If you’ve ever worn a Kevlar vest – two things become very clear, very quickly.
First, you are extremely confident in the material’s ability to guard against small arms fire and shrapnel, because, secondly, it’s pretty heavy.
To help preserve that confidence, but lighten the load, engineers at Brigham Young University have developed a collapsible bulletproof shield that’s been able to stop ammunition from 9 mm, .357 and .44 caliber hand guns – but weighs about half as much as products currently available.
And while you might expect their inspiration to come from new material technologies or advanced ballistics studies – it’s origins emanate from the 1,000-year old art form of Origami.
The team worked with federal special agents, SWAT teams and police officers in learning how current products that resemble flat, cumbersome, 100-pound medieval shields are often too difficult to transport and too heavy to deploy.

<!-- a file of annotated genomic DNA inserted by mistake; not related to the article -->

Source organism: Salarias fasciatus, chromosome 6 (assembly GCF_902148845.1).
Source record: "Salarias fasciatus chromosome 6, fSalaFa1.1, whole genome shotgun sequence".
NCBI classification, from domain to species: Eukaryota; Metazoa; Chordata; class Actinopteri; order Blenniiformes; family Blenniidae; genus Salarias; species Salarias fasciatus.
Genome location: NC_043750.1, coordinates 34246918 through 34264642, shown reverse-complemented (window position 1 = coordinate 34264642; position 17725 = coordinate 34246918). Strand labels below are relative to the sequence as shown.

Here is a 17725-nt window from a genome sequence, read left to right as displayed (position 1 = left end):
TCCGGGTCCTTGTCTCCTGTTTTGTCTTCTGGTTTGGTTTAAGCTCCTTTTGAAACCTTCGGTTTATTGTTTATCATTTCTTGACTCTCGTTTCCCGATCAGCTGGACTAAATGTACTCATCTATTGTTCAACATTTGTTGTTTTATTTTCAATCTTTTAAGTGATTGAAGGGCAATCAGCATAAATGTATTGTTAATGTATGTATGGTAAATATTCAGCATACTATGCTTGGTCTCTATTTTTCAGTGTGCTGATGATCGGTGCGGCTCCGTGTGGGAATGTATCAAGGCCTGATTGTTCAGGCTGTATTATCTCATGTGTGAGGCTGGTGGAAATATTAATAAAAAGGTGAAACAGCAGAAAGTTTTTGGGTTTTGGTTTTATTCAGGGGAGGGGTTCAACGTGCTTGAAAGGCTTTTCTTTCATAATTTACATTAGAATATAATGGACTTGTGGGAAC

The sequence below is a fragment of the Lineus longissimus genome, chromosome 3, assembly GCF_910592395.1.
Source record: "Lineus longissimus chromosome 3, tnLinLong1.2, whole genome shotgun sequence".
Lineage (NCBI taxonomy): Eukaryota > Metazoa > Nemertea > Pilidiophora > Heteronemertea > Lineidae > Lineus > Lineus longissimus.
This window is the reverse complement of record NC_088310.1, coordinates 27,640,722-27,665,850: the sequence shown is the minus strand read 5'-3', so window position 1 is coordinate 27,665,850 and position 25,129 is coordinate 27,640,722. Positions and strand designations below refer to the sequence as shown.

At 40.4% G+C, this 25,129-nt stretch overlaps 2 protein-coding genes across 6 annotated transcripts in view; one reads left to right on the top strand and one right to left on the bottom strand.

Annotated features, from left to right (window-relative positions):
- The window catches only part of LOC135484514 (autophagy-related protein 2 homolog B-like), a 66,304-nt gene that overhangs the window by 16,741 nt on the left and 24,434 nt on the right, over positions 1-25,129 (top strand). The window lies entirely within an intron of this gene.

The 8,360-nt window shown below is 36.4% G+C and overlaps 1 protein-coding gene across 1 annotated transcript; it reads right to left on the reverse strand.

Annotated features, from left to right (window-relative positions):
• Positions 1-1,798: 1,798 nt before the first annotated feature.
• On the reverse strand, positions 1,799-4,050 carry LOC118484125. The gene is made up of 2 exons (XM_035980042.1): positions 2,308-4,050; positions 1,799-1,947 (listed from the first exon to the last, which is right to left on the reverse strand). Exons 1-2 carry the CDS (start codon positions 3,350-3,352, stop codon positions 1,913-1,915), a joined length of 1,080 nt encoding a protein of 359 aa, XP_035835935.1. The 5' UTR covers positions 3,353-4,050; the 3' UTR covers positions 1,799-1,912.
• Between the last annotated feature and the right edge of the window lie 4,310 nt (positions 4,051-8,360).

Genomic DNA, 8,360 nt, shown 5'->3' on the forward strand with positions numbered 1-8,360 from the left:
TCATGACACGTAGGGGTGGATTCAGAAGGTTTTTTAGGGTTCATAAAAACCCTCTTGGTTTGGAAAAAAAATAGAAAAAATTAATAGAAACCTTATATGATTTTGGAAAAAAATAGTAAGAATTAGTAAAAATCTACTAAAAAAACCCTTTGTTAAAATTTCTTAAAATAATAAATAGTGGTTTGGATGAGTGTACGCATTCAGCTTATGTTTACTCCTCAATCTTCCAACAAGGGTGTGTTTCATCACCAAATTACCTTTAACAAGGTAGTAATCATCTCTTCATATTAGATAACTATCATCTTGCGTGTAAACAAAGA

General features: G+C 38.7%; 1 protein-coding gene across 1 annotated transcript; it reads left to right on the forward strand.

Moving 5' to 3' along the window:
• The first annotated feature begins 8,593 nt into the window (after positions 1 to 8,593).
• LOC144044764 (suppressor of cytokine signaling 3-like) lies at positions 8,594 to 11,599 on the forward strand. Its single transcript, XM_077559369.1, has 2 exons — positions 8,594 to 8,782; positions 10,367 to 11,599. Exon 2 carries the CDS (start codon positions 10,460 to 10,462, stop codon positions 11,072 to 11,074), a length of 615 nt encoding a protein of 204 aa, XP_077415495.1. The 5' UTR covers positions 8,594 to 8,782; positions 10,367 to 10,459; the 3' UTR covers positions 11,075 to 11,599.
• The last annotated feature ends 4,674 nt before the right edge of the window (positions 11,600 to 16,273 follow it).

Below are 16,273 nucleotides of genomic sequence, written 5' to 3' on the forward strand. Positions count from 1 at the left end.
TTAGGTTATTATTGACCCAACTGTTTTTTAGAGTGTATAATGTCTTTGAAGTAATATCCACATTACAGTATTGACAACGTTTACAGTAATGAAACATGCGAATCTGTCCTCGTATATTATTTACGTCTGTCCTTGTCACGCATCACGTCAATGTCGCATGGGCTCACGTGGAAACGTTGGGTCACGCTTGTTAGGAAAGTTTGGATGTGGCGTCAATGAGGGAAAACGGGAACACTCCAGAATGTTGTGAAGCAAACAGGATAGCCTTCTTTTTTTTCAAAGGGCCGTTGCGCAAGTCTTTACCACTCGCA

Their response is a 55-pound unit that folds up like an umbrella and can be deployed in about 5 seconds.
The new barriers are constructed with 12 layers of bulletproof Kevlar and utilize a Yoshimura Origami creasing pattern that allows the shield to not only expand around an officer for greater coverage, but it can be folded into a more manageable size for storage and redeployment.
And it’s sturdy. The BYU team says the new barrier took direct hits from .44 Magnum rounds and didn’t flinch. This matches with the team’s goals of maintaining rigidity without compromising the flexible qualities of the Kevlar.
In addition to protecting police officers, researchers believe the barrier could also be used to protect hostages or EMTs. Although the ballistic barrier is currently just a prototype, the response from law enforcement has been positive and the school is seeking investors to help with manufacturing.